{:ok, file}

matches the first arguments option in open_file anonymous function. Because of that

"File content: #{IO.read(file, :line)}"

has been executed.

With this line of code:


we are trying to open a file that is not present in current directory and because of that File.open/2 returned tuple with error status and its message. We only need the message, and that's why status binding was skipped with _. You can pass as much possible arguments options as you want, but after all, at least one of them must match:

iex> open_file = fn
...(1)> {:ok, file} -> "File content: #{IO.read(file, :line)}"
...(1)> end
#Function<6.128620087/1 in :erl_eval.expr/5>
iex> open_file.(File.open('not_existing_file.txt'))
** (FunctionClauseError) no function clause matching in :erl_eval."-inside-an-interpreted-fun-"/1

    The following arguments were given to :erl_eval."-inside-an-interpreted-fun-"/1:

        # 1
        {:error, :enoent}

Passing function as an argument

At the beginning of this chapter, it was mentioned that "anonymous function is convenient when we want to pass function to another function as one of the arguments". It's time to explain this statement.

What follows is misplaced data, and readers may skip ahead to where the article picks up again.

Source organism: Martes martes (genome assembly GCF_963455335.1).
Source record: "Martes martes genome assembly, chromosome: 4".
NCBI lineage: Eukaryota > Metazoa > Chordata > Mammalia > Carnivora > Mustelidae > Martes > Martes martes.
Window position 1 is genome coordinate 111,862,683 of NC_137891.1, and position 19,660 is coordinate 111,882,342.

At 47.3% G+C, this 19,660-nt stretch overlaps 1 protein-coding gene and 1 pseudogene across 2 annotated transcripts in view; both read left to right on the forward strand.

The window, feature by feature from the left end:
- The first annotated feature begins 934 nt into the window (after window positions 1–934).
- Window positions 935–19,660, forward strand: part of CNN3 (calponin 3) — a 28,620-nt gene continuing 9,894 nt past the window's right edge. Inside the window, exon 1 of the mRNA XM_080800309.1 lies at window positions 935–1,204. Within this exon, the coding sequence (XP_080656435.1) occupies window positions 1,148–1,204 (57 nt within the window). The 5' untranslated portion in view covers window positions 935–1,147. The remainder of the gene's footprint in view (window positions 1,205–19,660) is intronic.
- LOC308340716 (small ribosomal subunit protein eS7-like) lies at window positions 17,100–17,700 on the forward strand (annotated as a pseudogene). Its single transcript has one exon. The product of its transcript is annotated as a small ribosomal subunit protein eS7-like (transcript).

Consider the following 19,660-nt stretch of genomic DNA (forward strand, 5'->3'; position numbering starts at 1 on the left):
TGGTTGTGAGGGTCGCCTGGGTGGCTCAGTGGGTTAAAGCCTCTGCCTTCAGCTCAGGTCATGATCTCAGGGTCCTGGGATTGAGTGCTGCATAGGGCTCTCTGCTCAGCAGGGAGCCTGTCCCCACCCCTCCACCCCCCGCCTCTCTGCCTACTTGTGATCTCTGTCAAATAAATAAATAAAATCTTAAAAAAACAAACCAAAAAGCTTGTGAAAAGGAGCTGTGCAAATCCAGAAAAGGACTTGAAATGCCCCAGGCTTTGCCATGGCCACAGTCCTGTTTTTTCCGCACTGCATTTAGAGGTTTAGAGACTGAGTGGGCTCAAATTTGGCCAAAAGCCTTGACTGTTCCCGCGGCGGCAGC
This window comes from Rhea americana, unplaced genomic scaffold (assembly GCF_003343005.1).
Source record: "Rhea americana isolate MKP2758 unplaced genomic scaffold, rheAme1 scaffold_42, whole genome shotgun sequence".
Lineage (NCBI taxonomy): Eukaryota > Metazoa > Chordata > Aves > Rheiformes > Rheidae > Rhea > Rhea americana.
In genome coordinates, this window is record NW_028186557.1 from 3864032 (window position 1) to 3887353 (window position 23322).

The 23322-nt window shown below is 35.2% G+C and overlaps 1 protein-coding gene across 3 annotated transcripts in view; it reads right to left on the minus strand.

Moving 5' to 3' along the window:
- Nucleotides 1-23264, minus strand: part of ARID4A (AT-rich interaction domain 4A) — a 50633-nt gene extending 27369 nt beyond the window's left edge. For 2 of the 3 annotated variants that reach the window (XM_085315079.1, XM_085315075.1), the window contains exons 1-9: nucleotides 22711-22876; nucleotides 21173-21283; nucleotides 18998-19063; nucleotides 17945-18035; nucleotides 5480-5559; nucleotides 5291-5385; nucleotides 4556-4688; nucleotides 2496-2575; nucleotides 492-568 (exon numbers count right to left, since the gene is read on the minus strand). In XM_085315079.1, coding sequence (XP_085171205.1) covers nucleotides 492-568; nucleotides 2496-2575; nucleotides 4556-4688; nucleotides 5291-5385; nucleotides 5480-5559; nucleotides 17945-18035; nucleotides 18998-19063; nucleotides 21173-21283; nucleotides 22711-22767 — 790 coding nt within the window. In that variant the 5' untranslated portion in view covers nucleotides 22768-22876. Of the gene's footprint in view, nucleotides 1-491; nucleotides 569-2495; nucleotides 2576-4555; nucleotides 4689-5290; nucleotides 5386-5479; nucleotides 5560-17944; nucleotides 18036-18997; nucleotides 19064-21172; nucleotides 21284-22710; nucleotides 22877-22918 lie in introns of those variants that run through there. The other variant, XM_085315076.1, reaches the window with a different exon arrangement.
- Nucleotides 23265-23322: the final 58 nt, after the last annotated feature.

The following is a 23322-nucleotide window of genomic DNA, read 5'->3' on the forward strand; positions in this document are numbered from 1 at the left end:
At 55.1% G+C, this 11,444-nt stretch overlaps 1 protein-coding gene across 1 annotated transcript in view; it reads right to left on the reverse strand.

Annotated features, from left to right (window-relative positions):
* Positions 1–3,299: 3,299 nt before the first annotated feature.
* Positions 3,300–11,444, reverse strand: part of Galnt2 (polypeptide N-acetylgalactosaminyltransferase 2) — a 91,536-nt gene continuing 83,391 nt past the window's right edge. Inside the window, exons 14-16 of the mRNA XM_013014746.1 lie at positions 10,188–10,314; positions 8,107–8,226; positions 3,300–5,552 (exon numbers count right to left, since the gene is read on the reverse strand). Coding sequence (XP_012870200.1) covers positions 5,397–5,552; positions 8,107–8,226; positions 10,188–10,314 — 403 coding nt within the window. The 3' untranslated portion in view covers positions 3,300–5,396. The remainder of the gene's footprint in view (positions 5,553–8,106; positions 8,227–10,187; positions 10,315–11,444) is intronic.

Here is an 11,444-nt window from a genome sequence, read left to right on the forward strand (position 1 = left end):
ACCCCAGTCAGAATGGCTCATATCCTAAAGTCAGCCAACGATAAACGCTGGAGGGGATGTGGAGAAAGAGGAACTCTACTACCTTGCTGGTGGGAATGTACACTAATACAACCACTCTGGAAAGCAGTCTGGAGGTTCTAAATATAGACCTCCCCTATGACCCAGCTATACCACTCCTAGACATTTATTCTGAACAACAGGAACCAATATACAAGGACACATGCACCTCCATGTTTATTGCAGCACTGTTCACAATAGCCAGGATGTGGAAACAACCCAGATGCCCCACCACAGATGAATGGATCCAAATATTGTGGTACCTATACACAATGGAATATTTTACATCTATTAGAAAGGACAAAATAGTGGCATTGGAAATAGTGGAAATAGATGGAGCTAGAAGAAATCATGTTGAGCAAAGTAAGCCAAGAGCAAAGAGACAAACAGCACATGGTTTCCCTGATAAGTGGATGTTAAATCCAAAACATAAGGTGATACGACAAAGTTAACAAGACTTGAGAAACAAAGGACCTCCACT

Imagine you have a collection of numbers, and each of these numbers you want to multiply by 2. How would you approach it? You would go over each of these values, multiply by 2 and replace the old value with a new one. Later on, you want to perform another calculation on the same collection - add 10 to each of these numbers. If you follow this carefully, you should notice that both operations have a common task which is an iteration. The only difference is the calculation on each of this numbers. As it turns out, there is a lot of patterns when dealing with collections, and by using iteration with functions, we can bring flexibility to these operations.

Let's analyze this example:

iex> array = [1, 2, 3, 4]
[1, 2, 3, 4]
iex> Enum.map array, fn num -> num * 2 end
[2, 4, 6, 8]

We are storing [1, 2, 3, 4] list inside of array variable. On each of the list elements, we want to perform multiplication by 2. We can do that with Enum.map/2 function (what it means will clear out soon, once we introduce modules and named function), which takes the list as the first argument. Look carefully what we pass as the second argument. It's anonymous function! Enum.map/2 function iterate over each element of array and pass it to the anonymous function call. As a result, each element of the collection will be passed as num in the anonymous function call:

fn num -> num * 2 end

In Elixir, functions are just values, and that's why it's possible to pass them as function arguments.